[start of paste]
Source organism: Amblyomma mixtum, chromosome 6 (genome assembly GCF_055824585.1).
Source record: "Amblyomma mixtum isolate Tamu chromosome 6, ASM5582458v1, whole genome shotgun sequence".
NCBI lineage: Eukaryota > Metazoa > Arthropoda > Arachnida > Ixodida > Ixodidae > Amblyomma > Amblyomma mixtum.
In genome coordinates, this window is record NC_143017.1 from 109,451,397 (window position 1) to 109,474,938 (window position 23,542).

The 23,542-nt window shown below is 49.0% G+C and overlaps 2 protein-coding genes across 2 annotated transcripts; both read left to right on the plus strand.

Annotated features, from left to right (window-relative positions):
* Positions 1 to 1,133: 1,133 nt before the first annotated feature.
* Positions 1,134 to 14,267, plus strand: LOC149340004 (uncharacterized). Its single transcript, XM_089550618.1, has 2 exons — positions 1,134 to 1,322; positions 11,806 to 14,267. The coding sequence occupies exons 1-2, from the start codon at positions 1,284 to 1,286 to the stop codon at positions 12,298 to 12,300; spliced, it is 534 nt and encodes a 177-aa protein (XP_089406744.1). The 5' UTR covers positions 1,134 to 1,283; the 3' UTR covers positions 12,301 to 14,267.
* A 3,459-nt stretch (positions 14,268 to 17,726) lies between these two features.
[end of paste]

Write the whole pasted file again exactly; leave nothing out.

Source organism: Amblyomma mixtum, chromosome 6 (genome assembly GCF_055824585.1).
Source record: "Amblyomma mixtum isolate Tamu chromosome 6, ASM5582458v1, whole genome shotgun sequence".
NCBI lineage: Eukaryota > Metazoa > Arthropoda > Arachnida > Ixodida > Ixodidae > Amblyomma > Amblyomma mixtum.
In genome coordinates, this window is record NC_143017.1 from 109,451,397 (window position 1) to 109,474,938 (window position 23,542).

The 23,542-nt window shown below is 49.0% G+C and overlaps 2 protein-coding genes across 2 annotated transcripts; both read left to right on the plus strand.

Annotated features, from left to right (window-relative positions):
* Positions 1 to 1,133: 1,133 nt before the first annotated feature.
* Positions 1,134 to 14,267, plus strand: LOC149340004 (uncharacterized). Its single transcript, XM_089550618.1, has 2 exons — positions 1,134 to 1,322; positions 11,806 to 14,267. The coding sequence occupies exons 1-2, from the start codon at positions 1,284 to 1,286 to the stop codon at positions 12,298 to 12,300; spliced, it is 534 nt and encodes a 177-aa protein (XP_089406744.1). The 5' UTR covers positions 1,134 to 1,283; the 3' UTR covers positions 12,301 to 14,267.
* A 3,459-nt stretch (positions 14,268 to 17,726) lies between these two features.